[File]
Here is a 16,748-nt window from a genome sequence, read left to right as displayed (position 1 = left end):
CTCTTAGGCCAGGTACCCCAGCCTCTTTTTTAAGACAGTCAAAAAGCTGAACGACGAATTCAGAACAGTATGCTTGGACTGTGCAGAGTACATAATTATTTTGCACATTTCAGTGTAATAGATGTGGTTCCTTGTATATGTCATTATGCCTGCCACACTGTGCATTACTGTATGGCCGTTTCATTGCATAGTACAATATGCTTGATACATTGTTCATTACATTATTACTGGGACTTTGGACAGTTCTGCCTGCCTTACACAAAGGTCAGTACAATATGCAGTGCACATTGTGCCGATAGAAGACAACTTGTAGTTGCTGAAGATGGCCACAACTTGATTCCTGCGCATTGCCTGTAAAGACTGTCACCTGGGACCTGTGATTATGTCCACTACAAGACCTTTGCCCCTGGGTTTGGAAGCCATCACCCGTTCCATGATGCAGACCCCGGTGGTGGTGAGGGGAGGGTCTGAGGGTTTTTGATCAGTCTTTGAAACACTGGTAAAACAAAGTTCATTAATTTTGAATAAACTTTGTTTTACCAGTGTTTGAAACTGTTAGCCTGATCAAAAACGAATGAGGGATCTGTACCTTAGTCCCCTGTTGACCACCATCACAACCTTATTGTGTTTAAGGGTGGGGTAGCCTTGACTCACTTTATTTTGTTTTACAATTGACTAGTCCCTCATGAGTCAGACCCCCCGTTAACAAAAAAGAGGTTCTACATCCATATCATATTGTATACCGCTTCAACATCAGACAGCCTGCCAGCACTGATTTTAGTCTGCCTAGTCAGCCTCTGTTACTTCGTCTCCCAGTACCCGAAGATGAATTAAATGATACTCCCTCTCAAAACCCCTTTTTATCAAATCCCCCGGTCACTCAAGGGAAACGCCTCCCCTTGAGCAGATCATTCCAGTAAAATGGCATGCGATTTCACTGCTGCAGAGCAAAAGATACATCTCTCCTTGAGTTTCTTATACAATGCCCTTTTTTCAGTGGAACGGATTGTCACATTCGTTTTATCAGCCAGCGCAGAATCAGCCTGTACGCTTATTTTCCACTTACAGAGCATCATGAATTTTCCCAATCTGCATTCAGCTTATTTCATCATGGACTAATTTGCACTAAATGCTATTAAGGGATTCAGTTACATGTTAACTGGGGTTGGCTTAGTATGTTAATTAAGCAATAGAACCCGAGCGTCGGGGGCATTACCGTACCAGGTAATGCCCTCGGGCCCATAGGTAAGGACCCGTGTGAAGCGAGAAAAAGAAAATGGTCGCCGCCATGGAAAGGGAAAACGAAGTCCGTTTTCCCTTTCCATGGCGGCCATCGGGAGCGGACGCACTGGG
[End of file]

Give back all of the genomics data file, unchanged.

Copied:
Here is a 16,748-nt window from a genome sequence, read left to right as displayed (position 1 = left end):
CTCTTAGGCCAGGTACCCCAGCCTCTTTTTTAAGACAGTCAAAAAGCTGAACGACGAATTCAGAACAGTATGCTTGGACTGTGCAGAGTACATAATTATTTTGCACATTTCAGTGTAATAGATGTGGTTCCTTGTATATGTCATTATGCCTGCCACACTGTGCATTACTGTATGGCCGTTTCATTGCATAGTACAATATGCTTGATACATTGTTCATTACATTATTACTGGGACTTTGGACAGTTCTGCCTGCCTTACACAAAGGTCAGTACAATATGCAGTGCACATTGTGCCGATAGAAGACAACTTGTAGTTGCTGAAGATGGCCACAACTTGATTCCTGCGCATTGCCTGTAAAGACTGTCACCTGGGACCTGTGATTATGTCCACTACAAGACCTTTGCCCCTGGGTTTGGAAGCCATCACCCGTTCCATGATGCAGACCCCGGTGGTGGTGAGGGGAGGGTCTGAGGGTTTTTGATCAGTCTTTGAAACACTGGTAAAACAAAGTTCATTAATTTTGAATAAACTTTGTTTTACCAGTGTTTGAAACTGTTAGCCTGATCAAAAACGAATGAGGGATCTGTACCTTAGTCCCCTGTTGACCACCATCACAACCTTATTGTGTTTAAGGGTGGGGTAGCCTTGACTCACTTTATTTTGTTTTACAATTGACTAGTCCCTCATGAGTCAGACCCCCCGTTAACAAAAAAGAGGTTCTACATCCATATCATATTGTATACCGCTTCAACATCAGACAGCCTGCCAGCACTGATTTTAGTCTGCCTAGTCAGCCTCTGTTACTTCGTCTCCCAGTACCCGAAGATGAATTAAATGATACTCCCTCTCAAAACCCCTTTTTATCAAATCCCCCGGTCACTCAAGGGAAACGCCTCCCCTTGAGCAGATCATTCCAGTAAAATGGCATGCGATTTCACTGCTGCAGAGCAAAAGATACATCTCTCCTTGAGTTTCTTATACAATGCCCTTTTTTCAGTGGAACGGATTGTCACATTCGTTTTATCAGCCAGCGCAGAATCAGCCTGTACGCTTATTTTCCACTTACAGAGCATCATGAATTTTCCCAATCTGCATTCAGCTTATTTCATCATGGACTAATTTGCACTAAATGCTATTAAGGGATTCAGTTACATGTTAACTGGGGTTGGCTTAGTATGTTAATTAAGCAATAGAACCCGAGCGTCGGGGGCATTACCGTACCAGGTAATGCCCTCGGGCCCATAGGTAAGGACCCGTGTGAAGCGAGAAAAAGAAAATGGTCGCCGCCATGGAAAGGGAAAACGAAGTCCGTTTTCCCTTTCCATGGCGGCCATCGGGAGCGGACGCACTGGG